It was an easy post to miss in the run up to the Thanksgiving holiday. On November 25, we posted the results of an Electronic Frontier Foundation (EFF) survey detailing how Microsoft fails to meet 4 out of 5 security best practices for its cloud service data centers and its customers’ data (Google and Dropbox were the only vendors surveyed that meet all 5 criteria).
This week, Microsoft acknowledged that not all customer data is encrypted in their data centers — at rest, or in transit within and between data centers. In a ZDNet article dated December 5th, Chris Dunkett reports that Microsoft will not fully protect stored user data until the end 2014.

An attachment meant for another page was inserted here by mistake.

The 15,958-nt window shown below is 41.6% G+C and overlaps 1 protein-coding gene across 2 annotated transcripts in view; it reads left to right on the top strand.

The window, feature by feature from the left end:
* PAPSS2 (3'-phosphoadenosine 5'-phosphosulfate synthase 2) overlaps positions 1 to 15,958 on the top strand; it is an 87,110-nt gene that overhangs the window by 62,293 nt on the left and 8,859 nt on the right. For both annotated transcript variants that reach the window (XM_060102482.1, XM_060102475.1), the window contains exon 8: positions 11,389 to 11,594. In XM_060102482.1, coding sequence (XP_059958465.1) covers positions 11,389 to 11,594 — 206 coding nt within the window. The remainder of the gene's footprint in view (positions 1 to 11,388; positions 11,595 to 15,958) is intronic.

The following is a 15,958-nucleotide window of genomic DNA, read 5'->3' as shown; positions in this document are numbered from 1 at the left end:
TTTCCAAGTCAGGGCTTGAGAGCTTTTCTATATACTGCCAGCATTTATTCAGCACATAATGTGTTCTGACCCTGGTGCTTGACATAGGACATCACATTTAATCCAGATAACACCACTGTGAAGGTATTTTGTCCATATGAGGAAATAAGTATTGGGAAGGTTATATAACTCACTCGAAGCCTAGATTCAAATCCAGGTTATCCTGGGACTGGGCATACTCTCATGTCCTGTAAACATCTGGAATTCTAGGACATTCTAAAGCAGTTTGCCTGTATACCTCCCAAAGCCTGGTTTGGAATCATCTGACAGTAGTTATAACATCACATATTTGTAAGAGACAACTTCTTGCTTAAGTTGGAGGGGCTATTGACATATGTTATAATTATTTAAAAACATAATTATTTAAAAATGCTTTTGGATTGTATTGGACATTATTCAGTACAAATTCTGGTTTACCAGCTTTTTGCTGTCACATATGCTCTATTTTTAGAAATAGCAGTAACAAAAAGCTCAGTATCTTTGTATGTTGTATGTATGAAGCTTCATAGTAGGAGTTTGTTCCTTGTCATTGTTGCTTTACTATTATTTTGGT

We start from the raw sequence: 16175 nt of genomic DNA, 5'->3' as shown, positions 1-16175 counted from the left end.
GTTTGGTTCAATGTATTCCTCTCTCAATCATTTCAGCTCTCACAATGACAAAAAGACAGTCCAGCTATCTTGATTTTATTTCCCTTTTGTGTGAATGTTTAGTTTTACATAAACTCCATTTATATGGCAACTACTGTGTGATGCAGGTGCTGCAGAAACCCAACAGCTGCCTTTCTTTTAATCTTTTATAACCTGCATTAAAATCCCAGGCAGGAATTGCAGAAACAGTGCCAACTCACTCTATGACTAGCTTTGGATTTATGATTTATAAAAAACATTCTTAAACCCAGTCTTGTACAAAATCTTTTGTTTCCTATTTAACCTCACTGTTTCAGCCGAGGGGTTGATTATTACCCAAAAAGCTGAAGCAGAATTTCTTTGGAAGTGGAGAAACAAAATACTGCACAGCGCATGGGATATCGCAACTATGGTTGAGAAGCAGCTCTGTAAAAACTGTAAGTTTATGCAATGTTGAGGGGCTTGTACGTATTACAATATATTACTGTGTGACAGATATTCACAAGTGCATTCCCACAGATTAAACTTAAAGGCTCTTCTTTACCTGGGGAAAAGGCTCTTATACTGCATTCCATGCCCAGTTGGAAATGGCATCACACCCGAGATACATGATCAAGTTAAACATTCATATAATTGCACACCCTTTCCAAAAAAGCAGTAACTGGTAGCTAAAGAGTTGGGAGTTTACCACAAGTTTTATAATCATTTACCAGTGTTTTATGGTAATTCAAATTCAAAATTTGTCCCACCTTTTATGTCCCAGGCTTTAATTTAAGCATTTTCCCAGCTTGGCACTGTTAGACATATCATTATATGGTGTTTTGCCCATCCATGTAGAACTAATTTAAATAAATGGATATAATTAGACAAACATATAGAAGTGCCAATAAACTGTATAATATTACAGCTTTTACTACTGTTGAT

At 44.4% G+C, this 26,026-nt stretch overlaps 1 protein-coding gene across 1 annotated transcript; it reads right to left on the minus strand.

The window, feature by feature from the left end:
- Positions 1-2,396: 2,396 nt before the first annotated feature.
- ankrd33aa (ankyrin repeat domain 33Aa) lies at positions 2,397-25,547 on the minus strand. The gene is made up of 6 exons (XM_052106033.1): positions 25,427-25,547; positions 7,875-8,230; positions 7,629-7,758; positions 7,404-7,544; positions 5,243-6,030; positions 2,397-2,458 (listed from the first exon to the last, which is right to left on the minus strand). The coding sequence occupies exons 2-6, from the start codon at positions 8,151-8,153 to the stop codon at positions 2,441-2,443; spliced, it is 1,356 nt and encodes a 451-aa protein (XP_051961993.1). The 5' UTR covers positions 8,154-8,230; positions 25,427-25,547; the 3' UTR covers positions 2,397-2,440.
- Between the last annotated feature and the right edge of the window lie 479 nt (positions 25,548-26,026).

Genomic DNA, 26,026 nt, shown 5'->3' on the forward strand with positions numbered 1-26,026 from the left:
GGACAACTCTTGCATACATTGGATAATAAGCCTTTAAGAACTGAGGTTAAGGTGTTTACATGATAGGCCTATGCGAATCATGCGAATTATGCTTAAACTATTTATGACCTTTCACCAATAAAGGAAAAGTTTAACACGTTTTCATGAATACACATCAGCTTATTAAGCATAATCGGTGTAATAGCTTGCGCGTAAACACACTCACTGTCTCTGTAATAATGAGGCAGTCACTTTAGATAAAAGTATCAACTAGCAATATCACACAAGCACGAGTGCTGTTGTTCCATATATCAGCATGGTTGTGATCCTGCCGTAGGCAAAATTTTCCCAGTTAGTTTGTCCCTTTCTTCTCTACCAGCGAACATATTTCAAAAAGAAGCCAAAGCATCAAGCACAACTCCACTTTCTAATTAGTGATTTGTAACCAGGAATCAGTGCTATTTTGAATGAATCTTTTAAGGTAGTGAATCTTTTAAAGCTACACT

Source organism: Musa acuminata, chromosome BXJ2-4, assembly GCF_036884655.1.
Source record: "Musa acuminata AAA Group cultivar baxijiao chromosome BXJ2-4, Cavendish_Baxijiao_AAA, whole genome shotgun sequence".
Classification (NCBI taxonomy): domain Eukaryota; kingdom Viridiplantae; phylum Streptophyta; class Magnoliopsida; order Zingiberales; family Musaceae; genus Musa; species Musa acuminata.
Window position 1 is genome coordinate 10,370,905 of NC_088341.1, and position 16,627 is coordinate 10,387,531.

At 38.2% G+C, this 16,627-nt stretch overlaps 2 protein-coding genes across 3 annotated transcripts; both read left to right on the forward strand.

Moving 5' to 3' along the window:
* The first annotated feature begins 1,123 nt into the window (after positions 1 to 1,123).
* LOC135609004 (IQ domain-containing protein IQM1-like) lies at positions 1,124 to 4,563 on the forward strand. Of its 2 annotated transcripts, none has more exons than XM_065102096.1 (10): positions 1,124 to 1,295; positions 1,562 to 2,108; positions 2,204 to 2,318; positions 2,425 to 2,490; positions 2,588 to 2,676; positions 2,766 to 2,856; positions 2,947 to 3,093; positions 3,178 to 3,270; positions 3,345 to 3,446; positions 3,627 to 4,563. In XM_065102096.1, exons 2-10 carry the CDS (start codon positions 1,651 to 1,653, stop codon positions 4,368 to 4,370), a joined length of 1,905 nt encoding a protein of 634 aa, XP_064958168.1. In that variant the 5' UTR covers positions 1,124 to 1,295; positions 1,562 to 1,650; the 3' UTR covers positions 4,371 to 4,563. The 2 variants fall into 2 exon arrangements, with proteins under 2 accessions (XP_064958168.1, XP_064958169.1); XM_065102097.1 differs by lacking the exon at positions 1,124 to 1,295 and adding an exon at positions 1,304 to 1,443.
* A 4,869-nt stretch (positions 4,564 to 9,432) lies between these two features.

The article also quotes Brad Smith, Microsoft general counsel and executive vice president, legal and corporate affairs, stating that Microsoft will work “…with other companies across the industry to ensure that data traveling between services — from one email provider to another, for instance — is protected.” Microsoft is acknowledging that they currently do not run STARTTLS services, and industry security best practice.
While Microsoft is actively positions itself as the “enterprise knowledgeable” competitor to a “consumer-centric” Google, pointing out how Microsoft runs its own large data centers. Once again, however, Microsoft fails to realize that the methods and practices used to run their own data centers do not translate to multi-tenant data centers hosting customer data.